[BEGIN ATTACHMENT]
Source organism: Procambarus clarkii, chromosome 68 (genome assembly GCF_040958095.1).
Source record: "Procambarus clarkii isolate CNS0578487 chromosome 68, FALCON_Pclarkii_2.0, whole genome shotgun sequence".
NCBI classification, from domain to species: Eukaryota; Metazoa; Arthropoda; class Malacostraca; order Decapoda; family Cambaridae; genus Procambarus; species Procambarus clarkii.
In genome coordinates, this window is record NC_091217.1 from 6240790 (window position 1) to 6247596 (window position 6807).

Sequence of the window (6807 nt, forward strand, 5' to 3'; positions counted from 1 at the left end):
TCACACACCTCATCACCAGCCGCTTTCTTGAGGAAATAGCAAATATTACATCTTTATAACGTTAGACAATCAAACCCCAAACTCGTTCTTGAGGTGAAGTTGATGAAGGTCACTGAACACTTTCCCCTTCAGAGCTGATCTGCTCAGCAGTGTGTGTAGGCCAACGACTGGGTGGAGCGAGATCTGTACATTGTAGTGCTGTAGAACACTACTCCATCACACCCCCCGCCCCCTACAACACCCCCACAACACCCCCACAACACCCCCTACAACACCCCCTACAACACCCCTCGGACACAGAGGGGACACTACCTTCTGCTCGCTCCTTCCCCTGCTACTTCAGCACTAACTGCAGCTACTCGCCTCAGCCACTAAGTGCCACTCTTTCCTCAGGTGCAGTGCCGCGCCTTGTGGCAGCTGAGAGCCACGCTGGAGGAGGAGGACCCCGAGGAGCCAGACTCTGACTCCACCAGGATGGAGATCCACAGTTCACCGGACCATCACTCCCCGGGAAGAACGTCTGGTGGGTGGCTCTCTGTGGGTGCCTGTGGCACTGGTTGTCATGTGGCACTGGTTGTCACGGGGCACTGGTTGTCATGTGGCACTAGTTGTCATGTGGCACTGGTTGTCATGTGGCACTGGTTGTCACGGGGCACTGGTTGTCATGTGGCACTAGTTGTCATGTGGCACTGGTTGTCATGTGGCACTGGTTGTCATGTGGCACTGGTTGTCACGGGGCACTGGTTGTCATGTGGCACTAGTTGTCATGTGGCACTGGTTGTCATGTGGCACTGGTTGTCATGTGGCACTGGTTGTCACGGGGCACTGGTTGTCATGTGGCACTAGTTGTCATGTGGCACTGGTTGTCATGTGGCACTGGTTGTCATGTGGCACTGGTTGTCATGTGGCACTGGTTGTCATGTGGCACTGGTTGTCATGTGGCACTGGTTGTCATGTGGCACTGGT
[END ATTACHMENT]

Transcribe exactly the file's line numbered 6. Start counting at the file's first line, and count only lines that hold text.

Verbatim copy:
TCACACACCTCATCACCAGCCGCTTTCTTGAGGAAATAGCAAATATTACATCTTTATAACGTTAGACAATCAAACCCCAAACTCGTTCTTGAGGTGAAGTTGATGAAGGTCACTGAACACTTTCCCCTTCAGAGCTGATCTGCTCAGCAGTGTGTGTAGGCCAACGACTGGGTGGAGCGAGATCTGTACATTGTAGTGCTGTAGAACACTACTCCATCACACCCCCCGCCCCCTACAACACCCCCACAACACCCCCACAACACCCCCTACAACACCCCCTACAACACCCCTCGGACACAGAGGGGACACTACCTTCTGCTCGCTCCTTCCCCTGCTACTTCAGCACTAACTGCAGCTACTCGCCTCAGCCACTAAGTGCCACTCTTTCCTCAGGTGCAGTGCCGCGCCTTGTGGCAGCTGAGAGCCACGCTGGAGGAGGAGGACCCCGAGGAGCCAGACTCTGACTCCACCAGGATGGAGATCCACAGTTCACCGGACCATCACTCCCCGGGAAGAACGTCTGGTGGGTGGCTCTCTGTGGGTGCCTGTGGCACTGGTTGTCATGTGGCACTGGTTGTCACGGGGCACTGGTTGTCATGTGGCACTAGTTGTCATGTGGCACTGGTTGTCATGTGGCACTGGTTGTCACGGGGCACTGGTTGTCATGTGGCACTAGTTGTCATGTGGCACTGGTTGTCATGTGGCACTGGTTGTCATGTGGCACTGGTTGTCACGGGGCACTGGTTGTCATGTGGCACTAGTTGTCATGTGGCACTGGTTGTCATGTGGCACTGGTTGTCATGTGGCACTGGTTGTCACGGGGCACTGGTTGTCATGTGGCACTAGTTGTCATGTGGCACTGGTTGTCATGTGGCACTGGTTGTCATGTGGCACTGGTTGTCATGTGGCACTGGTTGTCATGTGGCACTGGTTGTCATGTGGCACTGGTTGTCATGTGGCACTGGT